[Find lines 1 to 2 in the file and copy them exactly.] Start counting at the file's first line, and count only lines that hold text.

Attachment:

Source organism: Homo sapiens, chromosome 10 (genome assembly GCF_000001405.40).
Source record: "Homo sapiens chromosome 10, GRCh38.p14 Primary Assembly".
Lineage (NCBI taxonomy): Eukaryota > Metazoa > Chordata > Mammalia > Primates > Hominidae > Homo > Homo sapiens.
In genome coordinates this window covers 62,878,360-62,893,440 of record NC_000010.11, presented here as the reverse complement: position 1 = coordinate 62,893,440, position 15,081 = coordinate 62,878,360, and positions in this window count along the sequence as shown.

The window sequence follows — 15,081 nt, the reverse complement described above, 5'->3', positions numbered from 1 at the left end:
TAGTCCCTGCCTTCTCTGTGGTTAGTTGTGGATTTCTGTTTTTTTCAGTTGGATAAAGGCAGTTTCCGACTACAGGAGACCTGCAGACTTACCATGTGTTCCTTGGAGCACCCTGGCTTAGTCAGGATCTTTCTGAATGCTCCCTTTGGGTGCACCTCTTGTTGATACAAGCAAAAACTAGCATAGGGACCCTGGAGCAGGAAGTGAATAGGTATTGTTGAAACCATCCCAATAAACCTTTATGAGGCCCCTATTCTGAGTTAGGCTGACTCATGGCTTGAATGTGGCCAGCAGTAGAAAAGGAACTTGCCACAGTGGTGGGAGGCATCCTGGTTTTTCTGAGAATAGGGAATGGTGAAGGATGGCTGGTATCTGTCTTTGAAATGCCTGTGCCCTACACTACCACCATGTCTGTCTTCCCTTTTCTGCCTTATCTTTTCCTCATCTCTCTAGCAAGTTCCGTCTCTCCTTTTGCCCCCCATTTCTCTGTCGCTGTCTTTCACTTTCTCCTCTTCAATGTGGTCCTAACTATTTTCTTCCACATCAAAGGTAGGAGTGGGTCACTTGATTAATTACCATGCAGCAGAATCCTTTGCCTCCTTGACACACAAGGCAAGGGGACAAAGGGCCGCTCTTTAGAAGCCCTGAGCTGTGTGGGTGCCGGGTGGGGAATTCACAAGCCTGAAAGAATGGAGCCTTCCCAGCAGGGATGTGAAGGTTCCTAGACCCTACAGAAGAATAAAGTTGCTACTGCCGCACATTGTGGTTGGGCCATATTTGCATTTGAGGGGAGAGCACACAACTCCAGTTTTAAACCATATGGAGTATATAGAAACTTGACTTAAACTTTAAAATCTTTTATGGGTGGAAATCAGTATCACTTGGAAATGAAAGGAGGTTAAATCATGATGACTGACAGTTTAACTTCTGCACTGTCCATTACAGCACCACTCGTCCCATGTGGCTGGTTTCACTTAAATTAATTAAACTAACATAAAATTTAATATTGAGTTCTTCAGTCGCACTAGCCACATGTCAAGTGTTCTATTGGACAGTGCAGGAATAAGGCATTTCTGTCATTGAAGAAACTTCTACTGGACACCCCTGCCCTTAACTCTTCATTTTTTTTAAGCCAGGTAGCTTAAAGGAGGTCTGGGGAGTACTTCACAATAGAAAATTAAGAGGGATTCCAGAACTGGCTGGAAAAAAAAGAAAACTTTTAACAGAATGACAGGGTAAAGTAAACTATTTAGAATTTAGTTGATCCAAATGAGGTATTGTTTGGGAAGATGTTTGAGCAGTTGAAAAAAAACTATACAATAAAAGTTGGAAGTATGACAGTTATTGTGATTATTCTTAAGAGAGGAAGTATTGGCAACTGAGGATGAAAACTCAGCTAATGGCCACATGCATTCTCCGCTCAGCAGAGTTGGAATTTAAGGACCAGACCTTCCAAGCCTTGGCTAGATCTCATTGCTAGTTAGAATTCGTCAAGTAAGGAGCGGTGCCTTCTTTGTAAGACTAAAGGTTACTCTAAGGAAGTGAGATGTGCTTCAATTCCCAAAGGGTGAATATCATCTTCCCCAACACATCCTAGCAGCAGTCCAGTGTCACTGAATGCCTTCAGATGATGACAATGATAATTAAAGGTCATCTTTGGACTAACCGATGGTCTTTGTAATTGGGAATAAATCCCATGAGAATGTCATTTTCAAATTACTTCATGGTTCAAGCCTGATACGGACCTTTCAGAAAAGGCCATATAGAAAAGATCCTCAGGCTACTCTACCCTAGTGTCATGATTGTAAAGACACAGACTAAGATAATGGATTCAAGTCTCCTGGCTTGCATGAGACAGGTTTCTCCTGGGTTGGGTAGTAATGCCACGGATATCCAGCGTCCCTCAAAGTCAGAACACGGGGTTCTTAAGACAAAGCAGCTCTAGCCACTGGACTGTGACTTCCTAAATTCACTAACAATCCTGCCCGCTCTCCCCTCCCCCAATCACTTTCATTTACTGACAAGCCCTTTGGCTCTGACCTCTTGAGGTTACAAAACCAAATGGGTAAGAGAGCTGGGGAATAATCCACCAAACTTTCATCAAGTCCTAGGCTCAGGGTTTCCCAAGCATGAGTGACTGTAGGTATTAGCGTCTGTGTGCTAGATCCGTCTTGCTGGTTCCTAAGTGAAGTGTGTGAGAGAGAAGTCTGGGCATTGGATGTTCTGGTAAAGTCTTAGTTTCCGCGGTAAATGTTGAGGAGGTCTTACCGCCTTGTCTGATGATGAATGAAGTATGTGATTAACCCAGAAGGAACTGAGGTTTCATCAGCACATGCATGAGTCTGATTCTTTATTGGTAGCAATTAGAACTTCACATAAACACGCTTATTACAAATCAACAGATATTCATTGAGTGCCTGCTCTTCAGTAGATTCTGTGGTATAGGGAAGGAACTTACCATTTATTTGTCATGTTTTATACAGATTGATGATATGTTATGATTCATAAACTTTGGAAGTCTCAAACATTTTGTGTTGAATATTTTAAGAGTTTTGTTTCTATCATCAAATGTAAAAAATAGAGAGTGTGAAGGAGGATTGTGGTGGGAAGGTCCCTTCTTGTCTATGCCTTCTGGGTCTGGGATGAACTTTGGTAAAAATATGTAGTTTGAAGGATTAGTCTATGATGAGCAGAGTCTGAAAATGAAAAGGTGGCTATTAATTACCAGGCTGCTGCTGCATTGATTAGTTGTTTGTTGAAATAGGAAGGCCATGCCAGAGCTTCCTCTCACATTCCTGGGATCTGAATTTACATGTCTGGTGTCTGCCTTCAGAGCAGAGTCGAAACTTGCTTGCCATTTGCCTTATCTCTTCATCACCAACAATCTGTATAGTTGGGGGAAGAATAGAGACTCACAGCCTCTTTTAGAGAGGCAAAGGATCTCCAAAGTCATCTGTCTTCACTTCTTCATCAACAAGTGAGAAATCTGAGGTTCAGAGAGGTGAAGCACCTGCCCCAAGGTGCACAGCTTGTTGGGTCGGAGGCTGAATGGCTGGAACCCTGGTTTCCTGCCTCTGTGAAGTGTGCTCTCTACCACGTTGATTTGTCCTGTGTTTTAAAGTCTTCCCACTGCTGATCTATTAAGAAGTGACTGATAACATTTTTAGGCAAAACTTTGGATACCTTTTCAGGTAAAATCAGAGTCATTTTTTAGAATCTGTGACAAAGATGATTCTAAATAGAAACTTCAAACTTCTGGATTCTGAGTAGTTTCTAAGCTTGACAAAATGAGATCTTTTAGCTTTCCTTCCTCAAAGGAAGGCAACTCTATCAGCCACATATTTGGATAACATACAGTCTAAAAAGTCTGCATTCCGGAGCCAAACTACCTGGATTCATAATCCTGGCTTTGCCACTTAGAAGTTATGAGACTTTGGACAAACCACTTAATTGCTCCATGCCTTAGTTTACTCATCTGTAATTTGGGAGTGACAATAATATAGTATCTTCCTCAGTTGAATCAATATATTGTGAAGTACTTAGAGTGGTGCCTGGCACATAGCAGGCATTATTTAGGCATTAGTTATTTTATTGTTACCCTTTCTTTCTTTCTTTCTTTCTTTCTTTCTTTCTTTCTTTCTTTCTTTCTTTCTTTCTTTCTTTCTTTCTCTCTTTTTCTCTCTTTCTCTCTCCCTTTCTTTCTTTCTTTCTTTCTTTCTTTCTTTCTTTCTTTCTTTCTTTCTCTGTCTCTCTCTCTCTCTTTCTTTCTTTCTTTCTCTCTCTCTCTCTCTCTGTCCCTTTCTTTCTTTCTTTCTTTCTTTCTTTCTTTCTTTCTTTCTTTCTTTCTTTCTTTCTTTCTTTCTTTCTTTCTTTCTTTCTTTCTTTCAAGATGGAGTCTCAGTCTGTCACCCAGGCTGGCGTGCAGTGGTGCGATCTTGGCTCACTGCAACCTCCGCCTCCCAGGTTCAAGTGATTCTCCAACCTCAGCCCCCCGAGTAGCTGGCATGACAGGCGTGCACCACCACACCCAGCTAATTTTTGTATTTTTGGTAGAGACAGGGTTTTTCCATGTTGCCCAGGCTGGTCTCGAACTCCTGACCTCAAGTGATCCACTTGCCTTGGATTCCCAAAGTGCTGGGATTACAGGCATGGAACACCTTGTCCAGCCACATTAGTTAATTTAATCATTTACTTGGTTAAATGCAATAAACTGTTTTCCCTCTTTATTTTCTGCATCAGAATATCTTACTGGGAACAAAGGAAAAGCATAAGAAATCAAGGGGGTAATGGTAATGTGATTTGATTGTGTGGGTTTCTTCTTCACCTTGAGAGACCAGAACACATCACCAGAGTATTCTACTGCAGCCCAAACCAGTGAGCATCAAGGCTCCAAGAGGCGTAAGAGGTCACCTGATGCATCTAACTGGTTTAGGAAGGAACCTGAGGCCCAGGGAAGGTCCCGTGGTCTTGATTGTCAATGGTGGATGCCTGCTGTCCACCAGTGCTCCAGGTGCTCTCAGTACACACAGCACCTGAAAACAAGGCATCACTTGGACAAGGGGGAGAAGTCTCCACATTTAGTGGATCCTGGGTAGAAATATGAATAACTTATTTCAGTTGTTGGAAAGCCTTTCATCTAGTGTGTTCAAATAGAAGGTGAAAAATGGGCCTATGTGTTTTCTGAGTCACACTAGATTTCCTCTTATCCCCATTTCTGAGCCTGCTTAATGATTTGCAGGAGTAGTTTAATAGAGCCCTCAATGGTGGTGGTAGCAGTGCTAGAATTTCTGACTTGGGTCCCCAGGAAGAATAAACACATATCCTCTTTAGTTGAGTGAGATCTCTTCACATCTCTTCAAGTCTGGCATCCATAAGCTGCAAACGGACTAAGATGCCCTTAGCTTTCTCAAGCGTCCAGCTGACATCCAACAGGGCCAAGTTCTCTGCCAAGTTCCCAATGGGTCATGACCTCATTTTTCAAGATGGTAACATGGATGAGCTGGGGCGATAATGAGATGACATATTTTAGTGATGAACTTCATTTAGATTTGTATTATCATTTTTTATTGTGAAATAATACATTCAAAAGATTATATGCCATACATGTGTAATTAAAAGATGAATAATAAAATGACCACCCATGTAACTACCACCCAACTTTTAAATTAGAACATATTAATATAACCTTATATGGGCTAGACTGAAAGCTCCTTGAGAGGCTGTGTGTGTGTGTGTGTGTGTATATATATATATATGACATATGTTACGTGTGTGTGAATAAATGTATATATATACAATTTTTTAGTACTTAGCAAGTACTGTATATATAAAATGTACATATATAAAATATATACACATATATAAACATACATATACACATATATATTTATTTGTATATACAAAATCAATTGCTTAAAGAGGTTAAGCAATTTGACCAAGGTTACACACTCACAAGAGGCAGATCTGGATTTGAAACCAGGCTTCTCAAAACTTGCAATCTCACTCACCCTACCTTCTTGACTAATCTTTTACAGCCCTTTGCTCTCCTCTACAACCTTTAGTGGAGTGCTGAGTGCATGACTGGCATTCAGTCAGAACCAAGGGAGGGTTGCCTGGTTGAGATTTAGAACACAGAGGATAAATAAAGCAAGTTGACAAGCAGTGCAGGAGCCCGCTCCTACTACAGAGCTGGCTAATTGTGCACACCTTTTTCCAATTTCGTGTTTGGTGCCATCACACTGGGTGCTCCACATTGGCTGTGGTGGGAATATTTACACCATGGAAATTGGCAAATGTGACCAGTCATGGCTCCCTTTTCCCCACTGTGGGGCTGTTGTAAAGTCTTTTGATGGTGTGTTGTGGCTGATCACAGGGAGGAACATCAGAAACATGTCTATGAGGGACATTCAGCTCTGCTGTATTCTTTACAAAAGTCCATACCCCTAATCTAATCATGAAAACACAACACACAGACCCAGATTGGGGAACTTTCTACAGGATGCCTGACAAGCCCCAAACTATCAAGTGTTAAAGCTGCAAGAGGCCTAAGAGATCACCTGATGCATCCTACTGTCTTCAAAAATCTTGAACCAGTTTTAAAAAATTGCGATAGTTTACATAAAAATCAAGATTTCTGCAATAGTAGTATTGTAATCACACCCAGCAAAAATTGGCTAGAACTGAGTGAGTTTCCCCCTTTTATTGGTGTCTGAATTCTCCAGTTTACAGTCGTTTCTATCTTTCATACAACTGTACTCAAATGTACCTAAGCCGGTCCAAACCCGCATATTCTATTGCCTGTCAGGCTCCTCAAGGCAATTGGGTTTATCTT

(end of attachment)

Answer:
Source organism: Homo sapiens, chromosome 10 (genome assembly GCF_000001405.40).
Source record: "Homo sapiens chromosome 10, GRCh38.p14 Primary Assembly".